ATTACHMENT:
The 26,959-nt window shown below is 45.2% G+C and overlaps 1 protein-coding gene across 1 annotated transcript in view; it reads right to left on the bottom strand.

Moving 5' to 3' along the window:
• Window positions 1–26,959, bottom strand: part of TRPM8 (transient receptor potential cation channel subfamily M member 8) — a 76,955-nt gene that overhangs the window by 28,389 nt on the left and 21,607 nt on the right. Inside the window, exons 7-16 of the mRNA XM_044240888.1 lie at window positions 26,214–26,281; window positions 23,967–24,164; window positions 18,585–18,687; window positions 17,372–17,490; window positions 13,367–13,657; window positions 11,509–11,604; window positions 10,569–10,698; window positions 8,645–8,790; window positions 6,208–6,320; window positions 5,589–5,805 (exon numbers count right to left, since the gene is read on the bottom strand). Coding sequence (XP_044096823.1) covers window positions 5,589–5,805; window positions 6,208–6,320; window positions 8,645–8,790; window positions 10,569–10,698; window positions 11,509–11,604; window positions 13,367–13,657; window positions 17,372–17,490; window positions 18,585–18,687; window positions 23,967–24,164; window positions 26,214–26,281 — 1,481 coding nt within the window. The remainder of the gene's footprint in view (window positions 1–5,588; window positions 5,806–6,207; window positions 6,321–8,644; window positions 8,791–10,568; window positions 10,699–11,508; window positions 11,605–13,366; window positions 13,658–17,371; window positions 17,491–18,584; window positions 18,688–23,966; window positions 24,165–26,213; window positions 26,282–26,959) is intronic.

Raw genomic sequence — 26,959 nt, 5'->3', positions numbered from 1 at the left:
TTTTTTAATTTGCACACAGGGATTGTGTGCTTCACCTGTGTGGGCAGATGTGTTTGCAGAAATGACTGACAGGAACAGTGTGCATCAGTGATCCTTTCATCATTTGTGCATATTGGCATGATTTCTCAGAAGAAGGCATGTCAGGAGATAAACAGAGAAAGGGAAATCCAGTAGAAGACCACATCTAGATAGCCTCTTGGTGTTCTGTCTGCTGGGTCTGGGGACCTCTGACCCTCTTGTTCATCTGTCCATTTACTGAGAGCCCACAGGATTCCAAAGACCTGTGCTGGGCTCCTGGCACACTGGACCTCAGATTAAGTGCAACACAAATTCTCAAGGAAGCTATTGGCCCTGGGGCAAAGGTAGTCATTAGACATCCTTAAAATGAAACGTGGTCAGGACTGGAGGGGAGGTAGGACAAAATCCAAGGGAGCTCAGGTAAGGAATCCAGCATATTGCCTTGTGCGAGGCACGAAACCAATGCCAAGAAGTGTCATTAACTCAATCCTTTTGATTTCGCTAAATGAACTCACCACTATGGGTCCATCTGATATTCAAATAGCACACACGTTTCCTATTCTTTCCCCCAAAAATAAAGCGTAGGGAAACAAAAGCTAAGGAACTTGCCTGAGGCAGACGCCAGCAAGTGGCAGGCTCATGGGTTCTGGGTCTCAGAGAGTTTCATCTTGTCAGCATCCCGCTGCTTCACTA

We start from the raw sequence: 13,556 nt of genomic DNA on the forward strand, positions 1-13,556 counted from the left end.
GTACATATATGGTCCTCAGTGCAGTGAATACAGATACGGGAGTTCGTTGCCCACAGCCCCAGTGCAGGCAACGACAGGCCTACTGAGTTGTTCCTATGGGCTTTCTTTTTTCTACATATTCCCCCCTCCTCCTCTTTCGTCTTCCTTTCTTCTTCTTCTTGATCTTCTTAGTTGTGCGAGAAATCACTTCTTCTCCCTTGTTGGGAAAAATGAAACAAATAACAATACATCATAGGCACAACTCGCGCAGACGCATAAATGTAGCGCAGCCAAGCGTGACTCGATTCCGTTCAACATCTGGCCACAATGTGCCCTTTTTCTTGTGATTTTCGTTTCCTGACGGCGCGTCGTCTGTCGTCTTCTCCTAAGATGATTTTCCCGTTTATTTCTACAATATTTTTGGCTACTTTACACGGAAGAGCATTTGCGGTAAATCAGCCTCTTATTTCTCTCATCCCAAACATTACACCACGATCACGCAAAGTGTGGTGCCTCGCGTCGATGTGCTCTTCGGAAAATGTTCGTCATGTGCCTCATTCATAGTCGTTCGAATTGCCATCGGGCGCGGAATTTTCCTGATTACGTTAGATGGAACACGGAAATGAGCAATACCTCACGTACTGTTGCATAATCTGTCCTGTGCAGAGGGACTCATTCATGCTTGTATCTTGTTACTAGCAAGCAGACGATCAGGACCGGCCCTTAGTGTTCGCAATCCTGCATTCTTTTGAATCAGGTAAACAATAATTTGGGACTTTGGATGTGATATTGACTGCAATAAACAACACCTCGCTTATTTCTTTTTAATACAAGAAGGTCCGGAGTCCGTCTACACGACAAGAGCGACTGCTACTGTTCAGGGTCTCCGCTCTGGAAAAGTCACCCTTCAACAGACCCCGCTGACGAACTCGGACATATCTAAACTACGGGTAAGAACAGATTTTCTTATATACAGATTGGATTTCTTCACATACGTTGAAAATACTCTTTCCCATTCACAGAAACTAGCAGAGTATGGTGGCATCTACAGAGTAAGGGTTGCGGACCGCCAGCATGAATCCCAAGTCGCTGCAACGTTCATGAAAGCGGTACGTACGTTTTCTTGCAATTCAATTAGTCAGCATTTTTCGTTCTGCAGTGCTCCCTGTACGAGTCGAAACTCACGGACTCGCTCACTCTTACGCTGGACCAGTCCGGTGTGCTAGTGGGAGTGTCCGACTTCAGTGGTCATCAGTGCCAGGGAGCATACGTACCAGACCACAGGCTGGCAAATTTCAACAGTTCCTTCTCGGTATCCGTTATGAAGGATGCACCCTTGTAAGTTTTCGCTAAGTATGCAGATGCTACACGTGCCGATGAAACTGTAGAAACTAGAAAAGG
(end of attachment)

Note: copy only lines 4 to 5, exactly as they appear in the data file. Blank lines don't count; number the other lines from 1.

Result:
Raw genomic sequence — 26,959 nt, 5'->3', positions numbered from 1 at the left:
TTTTTTAATTTGCACACAGGGATTGTGTGCTTCACCTGTGTGGGCAGATGTGTTTGCAGAAATGACTGACAGGAACAGTGTGCATCAGTGATCCTTTCATCATTTGTGCATATTGGCATGATTTCTCAGAAGAAGGCATGTCAGGAGATAAACAGAGAAAGGGAAATCCAGTAGAAGACCACATCTAGATAGCCTCTTGGTGTTCTGTCTGCTGGGTCTGGGGACCTCTGACCCTCTTGTTCATCTGTCCATTTACTGAGAGCCCACAGGATTCCAAAGACCTGTGCTGGGCTCCTGGCACACTGGACCTCAGATTAAGTGCAACACAAATTCTCAAGGAAGCTATTGGCCCTGGGGCAAAGGTAGTCATTAGACATCCTTAAAATGAAACGTGGTCAGGACTGGAGGGGAGGTAGGACAAAATCCAAGGGAGCTCAGGTAAGGAATCCAGCATATTGCCTTGTGCGAGGCACGAAACCAATGCCAAGAAGTGTCATTAACTCAATCCTTTTGATTTCGCTAAATGAACTCACCACTATGGGTCCATCTGATATTCAAATAGCACACACGTTTCCTATTCTTTCCCCCAAAAATAAAGCGTAGGGAAACAAAAGCTAAGGAACTTGCCTGAGGCAGACGCCAGCAAGTGGCAGGCTCATGGGTTCTGGGTCTCAGAGAGTTTCATCTTGTCAGCATCCCGCTGCTTCACTA